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From Wikipedia, the free encyclopedia

Pages of internal passport, issued 1910 in Imperial Russia

An internal passport is an identity document that can be compared to identity card used in some countries to control the internal movement and residence of people. Countries that currently have internal passports include Russia, Ukraine, China and North Korea.

In the past, internal passports were used by Imperial Russia, the Confederate States of America, the Soviet Union, the Ottoman Empire and during the apartheid era in South Africa.


Soviet Union

Internal passports were used in the Soviet Union for identification of persons for various purposes. In particular, passports were used to control and monitor the place of residence by means of propiska, a regulation in the Soviet Union designed to control internal population movement by binding a person to his or her permanent place of residence. Officially, propiska was introduced for statistical reasons: since in the planned economy of the Soviet Union the distribution of goods and services was centralized, the overall distribution of population was to be monitored. For example, a valid propiska was necessary to receive higher education or medical treatment (though not limited to the location registered - in fact, besides marriage to a resident of another area, university education was the other most popular way of circumventing one's propiska and residing elsewhere). Also, since there was no private ownership of real estate, having a propiska for an address meant that you had the right to live there.

All residents were required by law to record their address on the document, and to report any changes to a local office of the Ministry of Internal Affairs (e.g., by the age of 45, a person has to have three photographs of themselves in the passport due to the effects of aging, taken at the age of 16 (when it is issued), 25 and 45).

In Ukraine, these laws were struck down by its Constitutional Court in 2001 on the grounds of unconstitutionality.

In Russia, similar cases have so far failed, and the system remains in place, although largely reduced. The system of internal passport registration and control remains extremely strict in Moscow in order to reduce illegal immigration and to prevent terrorist attacks. No government permission for a residence address change is required (excluding cases of settling in state-owned dwellings). De-facto citizens have no hindrance to reside at another address than registered within the same city. However, many inhabitants of rented dwellings refuse official registration at new addresses because of landlords' tax evasion.

People's Republic of China

The People's Republic of China (PRC) maintains a system of residency registration in mainland China known as hukou, by which government permission is needed to formally change one's place of residency. This system effectively controlled internal migration before the 1980s, but market reforms have caused the system to collapse as a means of migration control and an estimated 150 to 200 million people are part of the "blind flow" and have unofficially migrated, generally from poor, rural areas to wealthy, urban ones. Unofficial residents are, however, often denied official services such as education and medical care and are sometimes subject to both social and official discrimination. (A similar system of household registration is maintained in the Republic of China (Taiwan), but it does not restrict travel as in mainland China.)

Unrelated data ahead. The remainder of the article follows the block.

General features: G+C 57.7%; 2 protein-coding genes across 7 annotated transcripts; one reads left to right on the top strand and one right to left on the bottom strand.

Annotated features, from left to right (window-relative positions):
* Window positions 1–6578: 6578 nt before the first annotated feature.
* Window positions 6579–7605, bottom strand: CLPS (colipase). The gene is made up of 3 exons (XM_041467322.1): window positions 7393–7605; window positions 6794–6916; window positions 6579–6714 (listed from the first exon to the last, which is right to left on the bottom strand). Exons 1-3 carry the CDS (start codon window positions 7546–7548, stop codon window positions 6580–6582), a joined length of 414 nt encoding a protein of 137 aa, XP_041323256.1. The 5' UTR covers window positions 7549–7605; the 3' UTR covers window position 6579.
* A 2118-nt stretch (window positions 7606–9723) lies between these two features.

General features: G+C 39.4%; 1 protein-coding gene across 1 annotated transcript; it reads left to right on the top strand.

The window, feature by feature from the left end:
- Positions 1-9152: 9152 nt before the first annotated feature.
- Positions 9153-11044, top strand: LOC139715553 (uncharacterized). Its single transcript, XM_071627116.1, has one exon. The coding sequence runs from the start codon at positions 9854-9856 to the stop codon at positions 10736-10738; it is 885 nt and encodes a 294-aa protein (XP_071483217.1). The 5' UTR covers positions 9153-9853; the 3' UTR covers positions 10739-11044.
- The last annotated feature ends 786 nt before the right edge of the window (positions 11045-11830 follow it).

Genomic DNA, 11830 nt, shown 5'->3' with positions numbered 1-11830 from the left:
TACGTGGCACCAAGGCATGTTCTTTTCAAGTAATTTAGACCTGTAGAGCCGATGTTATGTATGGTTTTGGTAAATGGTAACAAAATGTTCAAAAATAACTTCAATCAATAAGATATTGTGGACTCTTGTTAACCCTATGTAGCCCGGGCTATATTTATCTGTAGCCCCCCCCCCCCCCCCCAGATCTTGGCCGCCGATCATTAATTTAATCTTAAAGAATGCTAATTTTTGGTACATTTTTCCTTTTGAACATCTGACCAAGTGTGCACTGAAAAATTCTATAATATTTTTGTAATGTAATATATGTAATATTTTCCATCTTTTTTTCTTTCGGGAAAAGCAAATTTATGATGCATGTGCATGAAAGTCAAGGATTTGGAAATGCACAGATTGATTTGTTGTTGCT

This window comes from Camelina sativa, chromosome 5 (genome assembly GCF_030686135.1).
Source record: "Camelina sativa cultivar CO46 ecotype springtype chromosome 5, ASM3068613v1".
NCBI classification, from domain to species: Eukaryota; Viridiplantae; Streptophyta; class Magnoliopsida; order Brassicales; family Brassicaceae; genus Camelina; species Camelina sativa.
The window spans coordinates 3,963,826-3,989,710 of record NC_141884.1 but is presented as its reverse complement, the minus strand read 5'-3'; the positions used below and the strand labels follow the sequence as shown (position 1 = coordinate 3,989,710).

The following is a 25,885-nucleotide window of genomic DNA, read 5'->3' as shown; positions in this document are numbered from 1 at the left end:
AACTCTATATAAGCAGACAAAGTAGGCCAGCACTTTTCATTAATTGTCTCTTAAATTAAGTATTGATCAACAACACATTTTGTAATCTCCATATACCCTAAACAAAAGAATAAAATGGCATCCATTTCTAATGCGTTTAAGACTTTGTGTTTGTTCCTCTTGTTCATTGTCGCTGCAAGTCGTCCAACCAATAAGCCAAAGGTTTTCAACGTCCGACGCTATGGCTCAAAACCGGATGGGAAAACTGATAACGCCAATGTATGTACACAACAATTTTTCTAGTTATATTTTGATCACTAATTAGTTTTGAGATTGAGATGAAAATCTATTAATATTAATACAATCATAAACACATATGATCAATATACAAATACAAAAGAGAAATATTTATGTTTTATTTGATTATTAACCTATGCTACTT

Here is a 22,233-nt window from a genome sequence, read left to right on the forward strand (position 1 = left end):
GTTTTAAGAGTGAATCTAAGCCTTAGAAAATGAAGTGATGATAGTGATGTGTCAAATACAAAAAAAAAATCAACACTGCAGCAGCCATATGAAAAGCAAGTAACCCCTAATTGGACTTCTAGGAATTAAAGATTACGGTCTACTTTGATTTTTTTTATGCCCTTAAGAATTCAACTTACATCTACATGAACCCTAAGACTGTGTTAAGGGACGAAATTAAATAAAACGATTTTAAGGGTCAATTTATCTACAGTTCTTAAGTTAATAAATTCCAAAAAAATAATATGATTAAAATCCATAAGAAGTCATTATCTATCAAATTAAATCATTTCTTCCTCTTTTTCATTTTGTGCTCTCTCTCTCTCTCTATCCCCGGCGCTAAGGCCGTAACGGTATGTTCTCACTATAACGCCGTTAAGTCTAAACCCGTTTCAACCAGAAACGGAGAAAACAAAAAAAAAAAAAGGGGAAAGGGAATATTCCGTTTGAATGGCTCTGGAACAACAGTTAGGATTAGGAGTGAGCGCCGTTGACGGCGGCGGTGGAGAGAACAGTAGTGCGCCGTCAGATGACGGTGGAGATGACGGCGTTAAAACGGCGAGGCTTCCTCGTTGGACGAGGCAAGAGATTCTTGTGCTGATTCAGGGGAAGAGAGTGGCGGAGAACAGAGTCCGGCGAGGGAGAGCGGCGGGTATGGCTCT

Hong Kong and Macao residents need Home Return Permits, issued by the PRC government through the Guangdong Public Security Bureau, to enter mainland China. The system was in place when the Hong Kong and Macao were under British and Portuguese rule, and was retained after their sovereignty were transferred to the PRC in 1997 and 1999 respectively under the One country, two systems policy. The PRC government denies applications of permits from persons viewed as a threat to national security. In the other way round, a travelling permit, issued by mainland authorities, is required for residents of mainland China to visit Hong Kong or Macao. The requirement in applying travelling permit has recently been relaxed for residents of Guangdong province, all the province-level municipalities and a number of other major cities.


In South Africa, the pass laws (notably the Pass Laws Act 1952 which applied until 1986) were a component of the apartheid system. The law regulated where, when, and for how long a person could remain outside their homeland, and made it compulsory for all black South Africans over the age of 15 to carry a "pass book" at all times.

Some civil liberties campaigners in western democracies have likened some planned counter-terrorism measures as an akin to the introduction of an internal passport. For instance, Tim Lott, writing in London's Evening Standard in December 2002 said that the proposed British identity card was a possible pre-cursor to an "internal passport".

Similar ardent privacy advocates in the United States, such as Bill Scannell of, called the CAPPS II plan to color-code air passengers by their potential terrorist status a prelude to an internal passport. The phrase has not however gained wide currency as a description of these measures.

Internal passports were also used in the Confederate States of America during its existence.

See also




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